Weekend Meditation: A Delicious Disaster

I had a pie disaster on Thursday morning. (Yes, that would be Thanksgiving morning and yes, my job, my one and only job, was to bring the dessert.) My crust, which was a new recipe, would not roll out. It was super sticky and wouldn't get firm, even after being left overnight in the refrigerator.

Luckily I had a few tricks up my sleeve.

My first trick was having a back-up box of Trader Joe's pie crusts* in the freezer. This is a trick all cooks should remember: always have a back up. I had bought the box only the night before, a little suspicious that the dough I had resting in the refrigerator was not going to behave. Dramatically, there was only one box left in the store's cooler. I figured that this was surely a sign and snapped it up, lickety-split.

The second trick was to be flexible: back-bend, yoga-star, double-jointed, freak-show attraction flexible. If I hadn't had the pie dough backup, I was ready to turn my filling into a pumpkin pudding or even pumpkin mousse. I knew people tend to like the crust so I had a package of profiteroles on hand (see trick number one, above) which would have made a nice garnish and added some of that buttery crunch to offset the dense, sweet custard filling. It would have been hard to give up that perfect circle of pie, but I had a plan B and I was willing to use it. It turned out that I didn't have to but this willingness to allow things morph and change had its rewards (see trick number three, below.)

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The third trick was to dream big in the midst of disaster. Why not throw down the gauntlet and go for broke? The misbehaving dough, which had been made with a little lard and was therefore already primed towards something savory, was patted into a square pan, spread with a bit of creme fraiche, dotted with blue cheese, covered with thin, overlapping slices of pear and finally sprinkled with fresh thyme. It was baked until the crust was crisp and crumbling and the pears were soft and starting to brown around the edges. Cut into little squares, it made a delicious nibbly-bit before dinner. It was a big hit.

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The fourth trick was to remember that while pie is indeed a very important part of a Thanksgiving feast, it is not the most important thing. There were many things happening that Thanksgiving day, not the least of which was the whole turkey/gravy/stuffing/mashed potatoes universe created by my host. There were dogs to pay attention to and poisonous mushrooms to be cautiously considered on a walk in the forest. There were fires to build and dishes to wash and chestnut soup to discover and devour. So the fourth trick was to have some perspective.

There was a fifth trick, too, which was to find appreciation, find the little nugget of gold hiding in the dung of disaster. In my case, there were many nuggets. I learned a lot from my trickster pie dough. I learned the importance of having a back-up (and that the Trader Joe's pie crusts really are an acceptable alternative.) I leaned to step back and to not become, not identify with, my problem and that that gesture can help me have a clear enough mind to find an elegant solution. I discovered a new, nibbly-bit recipe and a little something about working with lard in a dough (it has to be really cold!)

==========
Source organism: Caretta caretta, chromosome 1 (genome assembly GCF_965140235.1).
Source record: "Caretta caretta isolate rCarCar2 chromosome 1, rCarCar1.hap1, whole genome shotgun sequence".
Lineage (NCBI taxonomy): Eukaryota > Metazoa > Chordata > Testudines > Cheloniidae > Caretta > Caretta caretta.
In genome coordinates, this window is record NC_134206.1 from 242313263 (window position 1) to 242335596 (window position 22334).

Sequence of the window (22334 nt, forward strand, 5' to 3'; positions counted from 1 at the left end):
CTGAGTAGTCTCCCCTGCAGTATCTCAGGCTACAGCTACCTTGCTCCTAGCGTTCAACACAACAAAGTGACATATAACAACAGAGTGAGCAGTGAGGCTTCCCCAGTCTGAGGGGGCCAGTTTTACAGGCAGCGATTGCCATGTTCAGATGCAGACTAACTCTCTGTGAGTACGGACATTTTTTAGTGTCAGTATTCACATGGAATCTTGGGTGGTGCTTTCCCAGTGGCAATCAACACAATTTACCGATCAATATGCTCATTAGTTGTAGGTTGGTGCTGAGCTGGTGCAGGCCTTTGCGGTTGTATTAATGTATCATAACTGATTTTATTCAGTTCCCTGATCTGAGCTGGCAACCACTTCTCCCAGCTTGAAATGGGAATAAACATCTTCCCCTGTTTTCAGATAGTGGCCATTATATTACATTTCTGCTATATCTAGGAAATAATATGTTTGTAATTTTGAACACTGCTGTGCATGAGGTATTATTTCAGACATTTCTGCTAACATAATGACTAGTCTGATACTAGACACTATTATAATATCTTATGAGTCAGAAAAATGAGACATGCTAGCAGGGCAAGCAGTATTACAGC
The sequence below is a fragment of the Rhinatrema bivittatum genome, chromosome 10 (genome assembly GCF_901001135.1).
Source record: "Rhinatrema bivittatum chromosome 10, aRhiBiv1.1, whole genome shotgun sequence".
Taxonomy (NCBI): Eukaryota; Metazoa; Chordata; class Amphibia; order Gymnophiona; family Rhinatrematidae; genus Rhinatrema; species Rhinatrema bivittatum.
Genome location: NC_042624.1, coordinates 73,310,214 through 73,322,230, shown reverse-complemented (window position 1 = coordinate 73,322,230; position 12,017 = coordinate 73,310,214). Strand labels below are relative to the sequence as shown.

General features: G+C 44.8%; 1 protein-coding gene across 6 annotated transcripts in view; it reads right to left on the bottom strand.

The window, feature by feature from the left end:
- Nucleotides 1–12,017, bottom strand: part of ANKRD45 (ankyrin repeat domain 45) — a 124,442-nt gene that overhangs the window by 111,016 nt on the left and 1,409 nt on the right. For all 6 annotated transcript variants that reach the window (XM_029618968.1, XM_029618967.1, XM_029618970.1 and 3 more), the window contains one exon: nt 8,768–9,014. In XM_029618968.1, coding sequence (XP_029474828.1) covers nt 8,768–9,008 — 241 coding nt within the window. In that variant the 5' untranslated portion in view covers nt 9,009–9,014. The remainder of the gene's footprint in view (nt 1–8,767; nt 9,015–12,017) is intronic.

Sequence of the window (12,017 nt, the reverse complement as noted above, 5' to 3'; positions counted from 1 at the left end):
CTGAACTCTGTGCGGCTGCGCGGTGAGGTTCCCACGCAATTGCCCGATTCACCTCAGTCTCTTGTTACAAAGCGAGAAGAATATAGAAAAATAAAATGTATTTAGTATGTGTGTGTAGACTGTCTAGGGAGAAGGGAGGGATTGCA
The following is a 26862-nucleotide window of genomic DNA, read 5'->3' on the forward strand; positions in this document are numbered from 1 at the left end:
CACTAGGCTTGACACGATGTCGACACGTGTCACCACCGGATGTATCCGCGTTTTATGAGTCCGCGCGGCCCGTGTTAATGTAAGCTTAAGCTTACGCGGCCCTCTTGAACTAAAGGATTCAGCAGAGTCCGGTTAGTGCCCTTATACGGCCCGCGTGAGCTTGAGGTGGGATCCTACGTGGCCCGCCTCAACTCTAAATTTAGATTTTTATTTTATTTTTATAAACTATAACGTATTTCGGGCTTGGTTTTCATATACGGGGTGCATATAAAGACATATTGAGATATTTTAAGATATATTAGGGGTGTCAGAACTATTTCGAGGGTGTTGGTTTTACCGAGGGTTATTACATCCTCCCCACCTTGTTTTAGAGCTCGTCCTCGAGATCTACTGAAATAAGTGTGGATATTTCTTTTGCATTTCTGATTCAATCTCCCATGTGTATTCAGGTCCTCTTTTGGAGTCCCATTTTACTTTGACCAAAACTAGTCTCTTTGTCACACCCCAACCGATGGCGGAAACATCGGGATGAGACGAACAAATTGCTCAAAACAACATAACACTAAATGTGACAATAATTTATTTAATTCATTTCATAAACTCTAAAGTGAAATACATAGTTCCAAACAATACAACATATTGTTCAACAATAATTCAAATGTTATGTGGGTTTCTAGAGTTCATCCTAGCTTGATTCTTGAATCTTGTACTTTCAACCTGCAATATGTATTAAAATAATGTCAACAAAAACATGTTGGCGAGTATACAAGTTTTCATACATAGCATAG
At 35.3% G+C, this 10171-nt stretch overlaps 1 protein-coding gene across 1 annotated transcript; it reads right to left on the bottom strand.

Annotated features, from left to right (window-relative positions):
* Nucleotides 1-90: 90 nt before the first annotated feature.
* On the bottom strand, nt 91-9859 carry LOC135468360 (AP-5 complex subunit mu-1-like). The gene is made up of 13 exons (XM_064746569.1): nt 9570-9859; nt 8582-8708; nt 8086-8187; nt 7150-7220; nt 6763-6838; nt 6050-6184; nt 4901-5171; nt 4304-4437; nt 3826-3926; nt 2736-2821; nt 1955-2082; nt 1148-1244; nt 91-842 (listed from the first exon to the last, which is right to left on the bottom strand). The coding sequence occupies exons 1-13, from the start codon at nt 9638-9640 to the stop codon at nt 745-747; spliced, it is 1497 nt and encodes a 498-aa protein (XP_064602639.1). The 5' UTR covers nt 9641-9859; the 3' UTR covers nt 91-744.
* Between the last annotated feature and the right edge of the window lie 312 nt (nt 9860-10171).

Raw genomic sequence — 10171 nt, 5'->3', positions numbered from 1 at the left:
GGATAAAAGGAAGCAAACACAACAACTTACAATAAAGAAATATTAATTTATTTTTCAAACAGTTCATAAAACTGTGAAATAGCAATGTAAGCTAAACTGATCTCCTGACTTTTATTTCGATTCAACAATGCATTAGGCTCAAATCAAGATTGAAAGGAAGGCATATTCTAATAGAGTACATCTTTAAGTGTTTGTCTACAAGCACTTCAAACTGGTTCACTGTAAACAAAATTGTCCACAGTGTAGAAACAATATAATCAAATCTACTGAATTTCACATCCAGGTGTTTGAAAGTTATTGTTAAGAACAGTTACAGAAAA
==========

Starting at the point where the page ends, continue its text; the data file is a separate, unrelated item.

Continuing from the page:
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But mostly the day was about appreciation. I appreciated spending time in the country with friends and in the company of dogs who wanted nothing more than to drape their bodies across my lap in front of the warm fire. I appreciated the astonishing things that you can find growing from the forest floor and the fact that someone before me figured out, probably the hard way, that we need to be very careful with these kinds of discoveries (Amanita muscaria). I appreciated the enormous, delicious feasting and the celebration of communion that is at the heart of this holiday. Thanksgiving is about gratitude but gratitude needs to be mixed with appreciation in order to fully bloom in us. We need appreciation to stabilize and ground us, to help us discover what is most important and to always keep whatever that is close, and warm, and well-fed.

Maybe the most important trick, then, is to find that appreciation in real time, in whatever is happening in front of us. Right there in the middle of our lives with all the disastrous pie doughs and dog paws and bowls of chestnut soup. Right there in the middle of the feast.


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*Note: Do not apply this trick with inferior pre-made pie crusts. While Trader Joe's version isn't as good as a well-made home made crust, it's really not that bad and certainly will do in a pinch. Pillsbury, on the other hand, most certainly will not.

Related: Weekend Meditation: Peace and Quiet

(Images: Dana Velden)

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Weekend Meditation

Dana Velden is a freelance food writer. She lives, eats, plays, and gets lost in Oakland, California where she is in the throes of raising her first tomato plant.

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